• Sue Kwong

One of the greatest pleasures of reading is not just the act of getting a chance to explore someone else’s brain and someone else’s world for a while but also emerging from a book and arguing about it with somebody else. The Seminary Coop was, last Saturday, kind enough to give some of the Greatest Chicago Book tournament judges and readers a forum for an hour-long argument.

Originally we intended to let the round one judges petition the round two judges on behalf of the books they thought should advance, but early on, that format fell by the wayside. For one thing, a few of the judges had to bow out for various reasons (though one sent along an impassioned argument by proxy) so there was no one there to represent every single book. And, for another, in a tournament like this, it’s not so much which book is better as which one the judge thinks is better. The outcome depends entirely on arbitrary decisions. And some, as our judges have admitted, have been very hard to make.

And so the conversation evolved into what makes a great Chicago book. Is it the greatness of a book that happens to be set in Chicago or written by a Chicagoan, or is it something more ineffable, something in a book’s DNA that makes it and the city inextricable, like the combination of Mike Royko and Richard J. Daley in Boss, or, more abstractly, the way the city’s architecture and design history run through Building Stories? Is the idea of a Chicago book limited by the Chicago stereotype of the tough neighborhood guy, the worker laboring in the gritty, dirty city? How do the more recently published entries in the tournament, like The Warmth of Other Suns or The Book of My Lives expand the canon? Can’t there be room for fantasy and romance, too, like Divergent and The Time Traveler’s Wife?

It was a fun discussion. It didn’t resolve anything, but it wasn’t meant to. It was just meant to get everybody thinking. Afterward, my friend Mark and I wandered around Hyde Park and the university for an hour or so while we waited for his wife and daughter to finish up a play date and meet us for dinner, and we kept talking about great Chicago books and what makes a great Chicago book different from, say, a great New York book or a great Saint Louis book. (These are the only other cities we felt we could discuss with any authority.) Most of the great Saint Louis books end with the main character leaving, which seems to reflect the general life path of Saint Louis writers. In New York, and in New York books, you’re always looking ahead for the next thing and scheming ways to move up in the world, and your greatness is measured by how far you move. In Chicago, you become great by sticking around, by knowing as much about the place as you can. Longevity is key. (As, perhaps, exemplified by the Mayors Daley. Or Studs Terkel. I saw him give a lecture once, when he was in his 90s, and he claimed that, while he’d be waiting for the bus outside his apartment in Uptown, complete strangers would walk by and say, “Hi, Studs!”)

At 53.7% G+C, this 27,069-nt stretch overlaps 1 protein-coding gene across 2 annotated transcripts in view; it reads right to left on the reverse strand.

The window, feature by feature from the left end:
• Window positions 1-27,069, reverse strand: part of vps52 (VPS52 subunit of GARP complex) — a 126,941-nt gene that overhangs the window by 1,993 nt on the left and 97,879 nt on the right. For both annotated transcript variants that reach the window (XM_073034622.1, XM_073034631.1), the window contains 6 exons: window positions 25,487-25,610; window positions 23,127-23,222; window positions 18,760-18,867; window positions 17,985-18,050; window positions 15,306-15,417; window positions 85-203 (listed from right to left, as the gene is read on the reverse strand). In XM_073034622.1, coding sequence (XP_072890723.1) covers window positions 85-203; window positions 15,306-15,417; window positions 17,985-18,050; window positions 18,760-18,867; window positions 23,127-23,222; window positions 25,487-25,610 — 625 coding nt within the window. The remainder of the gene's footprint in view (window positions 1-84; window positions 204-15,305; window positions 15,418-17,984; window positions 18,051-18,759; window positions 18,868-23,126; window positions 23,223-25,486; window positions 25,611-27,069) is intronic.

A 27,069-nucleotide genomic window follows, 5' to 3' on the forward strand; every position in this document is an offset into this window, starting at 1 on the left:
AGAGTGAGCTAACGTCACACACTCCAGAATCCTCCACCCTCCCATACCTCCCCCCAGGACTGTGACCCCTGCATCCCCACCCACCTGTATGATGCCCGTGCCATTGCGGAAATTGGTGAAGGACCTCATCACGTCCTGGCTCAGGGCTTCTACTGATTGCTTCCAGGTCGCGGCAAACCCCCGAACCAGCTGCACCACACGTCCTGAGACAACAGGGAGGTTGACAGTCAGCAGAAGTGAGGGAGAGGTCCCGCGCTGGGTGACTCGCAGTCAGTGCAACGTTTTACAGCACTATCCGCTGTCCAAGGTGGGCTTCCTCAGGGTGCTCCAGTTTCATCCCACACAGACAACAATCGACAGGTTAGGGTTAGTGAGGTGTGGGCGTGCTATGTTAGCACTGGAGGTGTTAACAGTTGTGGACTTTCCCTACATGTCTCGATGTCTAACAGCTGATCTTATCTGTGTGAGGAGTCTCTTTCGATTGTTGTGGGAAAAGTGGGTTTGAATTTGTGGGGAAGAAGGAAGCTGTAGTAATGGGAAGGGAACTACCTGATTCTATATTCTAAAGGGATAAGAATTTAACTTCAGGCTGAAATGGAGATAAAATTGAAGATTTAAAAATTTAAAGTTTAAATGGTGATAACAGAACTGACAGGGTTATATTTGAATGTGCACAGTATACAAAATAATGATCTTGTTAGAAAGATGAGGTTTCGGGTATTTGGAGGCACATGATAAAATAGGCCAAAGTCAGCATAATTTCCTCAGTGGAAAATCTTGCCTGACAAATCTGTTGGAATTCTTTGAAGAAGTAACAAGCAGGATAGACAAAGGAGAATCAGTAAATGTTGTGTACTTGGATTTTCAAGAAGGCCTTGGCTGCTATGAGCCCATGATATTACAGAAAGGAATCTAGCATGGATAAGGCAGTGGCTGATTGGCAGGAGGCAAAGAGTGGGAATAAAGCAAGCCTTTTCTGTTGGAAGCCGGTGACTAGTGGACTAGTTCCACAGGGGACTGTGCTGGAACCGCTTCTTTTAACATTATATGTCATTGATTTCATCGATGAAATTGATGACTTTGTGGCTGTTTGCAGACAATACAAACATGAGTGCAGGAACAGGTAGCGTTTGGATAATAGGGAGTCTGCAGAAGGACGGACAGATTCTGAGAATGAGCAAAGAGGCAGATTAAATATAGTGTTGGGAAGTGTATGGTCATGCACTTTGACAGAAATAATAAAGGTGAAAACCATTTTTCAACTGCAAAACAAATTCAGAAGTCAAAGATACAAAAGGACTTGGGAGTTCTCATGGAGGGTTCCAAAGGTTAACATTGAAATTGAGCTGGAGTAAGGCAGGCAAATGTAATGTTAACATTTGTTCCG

I thought about it some more as I drove home (up Lake Shore Drive, which is not gritty or proletariat, but still one of the most glorious Chicago things I can think of), and I realized that almost all the books in this tournament have this quality in common: the people who wrote them know—or knew—Chicago extremely well and described the city they knew. This goes beyond a mere sense of place; how hard is it to describe the lake anyway? (And yet, we get so pissed when writers who clearly know nothing about Chicago make an attempt at it and get it wrong.) Some, like Isabel Wilkerson and Upton Sinclair, learned it by research and reporting. Some, like Studs and Royko and Algren, learned it by talking to as many people as they could. Some, like Sandra Cisneros, Stuart Dybek, and Audrey Niffenegger learned it just by growing up and existing here. And others, like Aleksandar Hemon and Chris Ware and Jane Addams, arrived as adults and fell in love.

Of course there are other writers in other cities who understood their towns just as well. And of course people leave Chicago all the time. But our great books don’t reflect that. (The one exception may be Sister Carrie, which we did consider for our sweet 16. But Carrie’s ambitions take her away from Chicago to New York. That’s more of an American story than a particularly Chicago story.) They’re not about wanting to move on to the next big thing or lighting out for the territory. They’re about being here for the long haul, about staying here for so long that they become not just part of Chicago, but Chicago itself.